How to spend the right amount on information technology (IT) while ensuring productivity and minimizing downtime is a mystery for many business leaders today. But IT support costs can be kept in check by following three rules, according to the author of a new book on technology management.

Cracking the IT Code - hi res (1)“Managers often treat the symptoms rather than treating the core issue, which is a need to invest in infrastructure standardization,” says Anthony L. Butler, author of “Cracking the IT Code: Technology Management for Non-Technology Managers” (Indie Books International, 2015). “By spending more on infrastructure, companies can reduce overall costs including downtime and support costs.”

Butler has founded three businesses and is the former CEO of one of the largest IT companies in the United States. He writes and speaks extensively on leadership and technology management.

According to Butler, standardization saves money by saving service time. By removing complexity from the IT environment, it becomes enormously easier to support as a system.

Here are three rules from Butler’s book to help companies reduce IT costs:

Cost Savings Rule 1: Standardize and Manage Lifecycles

By replacing hardware on a schedule you will reduce your overall long term support costs while reducing the risk of extended downtime and loss of productivity. Below is a very general guideline to use to help plan the life cycle.

Hardware Lifetime Rules of Thumb:

  • Desktops: three to four years
  • Laptops: two to three years
  • Servers: three to four years
  • Switches, routers, wireless devices: four to five years

Butler’s book advises companies to focus on are the averages. The outliers are what cause owners to make the mistake of thinking they should wait until failure of everything rather than making deliberate updates. Remember, the older the equipment the more difficult it is to support because of changes in software and security.


Cost Savings Rule 2: Manage Your Backups

Over the course of time, the average business generates an enormous amount of information that they need to store, manage, and backup. As the amount of data grows the cost of storage and maintenance of the backups grow with it. In recent years many companies moved from tape backup to online backup providers.

One drawback of cloud backup is the pricing model. Depending on the service, you generally will pay for the amount of storage, the delta change over a given period of time, and recovery time or how long it will take to recover information when needed.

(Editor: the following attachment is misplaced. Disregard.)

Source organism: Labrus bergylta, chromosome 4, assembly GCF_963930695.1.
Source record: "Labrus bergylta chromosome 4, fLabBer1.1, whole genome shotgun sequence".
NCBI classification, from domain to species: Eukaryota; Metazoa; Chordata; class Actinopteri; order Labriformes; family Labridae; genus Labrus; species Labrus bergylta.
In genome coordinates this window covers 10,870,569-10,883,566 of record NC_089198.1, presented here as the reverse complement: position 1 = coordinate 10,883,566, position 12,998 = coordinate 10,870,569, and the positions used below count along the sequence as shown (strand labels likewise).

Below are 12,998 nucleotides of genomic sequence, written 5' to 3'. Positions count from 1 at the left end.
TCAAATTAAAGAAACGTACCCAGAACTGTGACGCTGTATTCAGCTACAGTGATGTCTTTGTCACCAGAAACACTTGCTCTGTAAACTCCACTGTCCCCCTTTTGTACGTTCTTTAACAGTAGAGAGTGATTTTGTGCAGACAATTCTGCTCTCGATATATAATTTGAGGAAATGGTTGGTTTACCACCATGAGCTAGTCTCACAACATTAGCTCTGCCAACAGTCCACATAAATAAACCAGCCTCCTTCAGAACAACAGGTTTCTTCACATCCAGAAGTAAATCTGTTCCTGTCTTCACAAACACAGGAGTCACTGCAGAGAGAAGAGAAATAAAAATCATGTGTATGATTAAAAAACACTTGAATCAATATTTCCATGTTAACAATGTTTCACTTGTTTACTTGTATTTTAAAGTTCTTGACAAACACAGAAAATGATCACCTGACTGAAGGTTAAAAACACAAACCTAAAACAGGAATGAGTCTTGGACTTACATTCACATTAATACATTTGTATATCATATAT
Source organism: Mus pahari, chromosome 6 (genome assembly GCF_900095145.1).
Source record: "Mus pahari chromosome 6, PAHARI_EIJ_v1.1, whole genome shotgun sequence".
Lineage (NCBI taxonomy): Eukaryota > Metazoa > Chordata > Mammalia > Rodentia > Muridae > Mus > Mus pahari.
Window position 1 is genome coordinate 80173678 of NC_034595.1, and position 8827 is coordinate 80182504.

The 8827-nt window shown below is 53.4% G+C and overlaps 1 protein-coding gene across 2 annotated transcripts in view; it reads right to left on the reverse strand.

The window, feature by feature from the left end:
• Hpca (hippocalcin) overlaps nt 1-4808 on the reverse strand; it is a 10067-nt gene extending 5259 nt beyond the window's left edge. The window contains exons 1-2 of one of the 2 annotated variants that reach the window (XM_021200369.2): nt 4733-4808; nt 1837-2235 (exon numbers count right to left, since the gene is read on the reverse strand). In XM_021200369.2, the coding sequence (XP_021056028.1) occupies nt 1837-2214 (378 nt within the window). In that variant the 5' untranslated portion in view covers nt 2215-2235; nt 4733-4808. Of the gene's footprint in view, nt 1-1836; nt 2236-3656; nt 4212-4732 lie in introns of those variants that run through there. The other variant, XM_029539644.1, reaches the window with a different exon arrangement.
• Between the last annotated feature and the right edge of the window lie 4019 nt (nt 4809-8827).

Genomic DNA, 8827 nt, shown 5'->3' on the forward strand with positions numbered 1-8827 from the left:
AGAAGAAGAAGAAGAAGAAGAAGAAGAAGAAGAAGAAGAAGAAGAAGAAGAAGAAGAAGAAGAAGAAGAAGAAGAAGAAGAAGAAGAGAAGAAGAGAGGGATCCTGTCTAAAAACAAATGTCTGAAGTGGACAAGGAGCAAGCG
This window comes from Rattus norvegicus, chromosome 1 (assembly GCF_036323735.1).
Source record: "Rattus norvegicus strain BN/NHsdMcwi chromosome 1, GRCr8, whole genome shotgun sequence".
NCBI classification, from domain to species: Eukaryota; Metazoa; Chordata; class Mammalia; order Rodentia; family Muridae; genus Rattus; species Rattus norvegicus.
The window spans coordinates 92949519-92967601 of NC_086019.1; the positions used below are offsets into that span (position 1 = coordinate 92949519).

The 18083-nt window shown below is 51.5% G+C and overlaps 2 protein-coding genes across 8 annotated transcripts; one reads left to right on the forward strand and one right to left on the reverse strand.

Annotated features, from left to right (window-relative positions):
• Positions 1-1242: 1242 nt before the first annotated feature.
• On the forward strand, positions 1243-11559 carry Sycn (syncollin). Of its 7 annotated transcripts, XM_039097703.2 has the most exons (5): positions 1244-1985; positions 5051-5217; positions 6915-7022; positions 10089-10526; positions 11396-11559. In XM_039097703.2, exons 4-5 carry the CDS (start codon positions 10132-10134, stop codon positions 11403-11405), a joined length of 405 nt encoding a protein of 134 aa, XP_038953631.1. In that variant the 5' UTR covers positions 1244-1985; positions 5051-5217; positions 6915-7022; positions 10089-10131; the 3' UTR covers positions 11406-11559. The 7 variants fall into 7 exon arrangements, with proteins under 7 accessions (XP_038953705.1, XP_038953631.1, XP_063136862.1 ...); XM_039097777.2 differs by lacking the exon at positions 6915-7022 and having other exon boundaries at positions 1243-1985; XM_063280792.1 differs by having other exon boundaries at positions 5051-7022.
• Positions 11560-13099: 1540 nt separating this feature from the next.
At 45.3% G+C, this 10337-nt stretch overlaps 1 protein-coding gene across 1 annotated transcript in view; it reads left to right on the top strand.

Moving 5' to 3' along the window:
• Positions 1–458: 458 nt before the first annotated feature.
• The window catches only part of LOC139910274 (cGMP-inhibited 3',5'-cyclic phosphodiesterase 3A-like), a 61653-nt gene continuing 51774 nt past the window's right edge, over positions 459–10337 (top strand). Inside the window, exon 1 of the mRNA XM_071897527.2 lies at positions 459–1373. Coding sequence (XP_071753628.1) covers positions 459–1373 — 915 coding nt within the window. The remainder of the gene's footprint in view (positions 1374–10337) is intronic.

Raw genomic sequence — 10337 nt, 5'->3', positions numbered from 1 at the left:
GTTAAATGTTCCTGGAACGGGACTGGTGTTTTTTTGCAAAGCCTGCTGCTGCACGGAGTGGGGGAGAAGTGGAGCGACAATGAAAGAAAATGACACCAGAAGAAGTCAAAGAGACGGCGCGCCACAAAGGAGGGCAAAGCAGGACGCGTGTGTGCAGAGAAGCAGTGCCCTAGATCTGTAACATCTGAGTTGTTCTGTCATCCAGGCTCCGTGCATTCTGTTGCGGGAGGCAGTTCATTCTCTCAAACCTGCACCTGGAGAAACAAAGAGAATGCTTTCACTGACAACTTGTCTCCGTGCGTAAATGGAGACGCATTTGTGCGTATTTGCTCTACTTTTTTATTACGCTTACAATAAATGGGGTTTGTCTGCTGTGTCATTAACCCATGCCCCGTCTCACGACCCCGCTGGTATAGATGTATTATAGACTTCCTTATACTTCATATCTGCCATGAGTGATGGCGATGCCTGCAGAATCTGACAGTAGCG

“Careful management of the data you backup can save an enormous amount of money,” says Butler. “With the loosening of IT rules at many companies and the entire Bring Your Own Device (BYOD) revolution, companies are often surprised to find out they are paying to store gigs or even hundreds of gigs of employee’s music and video files that were uploaded on company equipment. Careful management of the actual types of media that are stored and backed up can save businesses thousands of dollars a year.”

The next area of savings in backup management is archiving. The longer a company is in business, the less likely they are to access older files. Many of the more advanced backup services have the ability to move data into an inactive archive and the storage cost is often deeply discounted as “static” data.


Cost Savings Rule 3: Who Does the Work Matters

One of the best ways to save money in IT is to change who does the work. Unfortunately, for most companies with fewer than 200 people, a single person cannot usually handle the volume or complexity of the work.

“There is just too much to know and too few hours in the day to handle all of the issues well,” says Butler. “For companies from 15 to 200 seats, more likely than not, the managed IT provider will be more cost effective.”


About Anthony L. Butler

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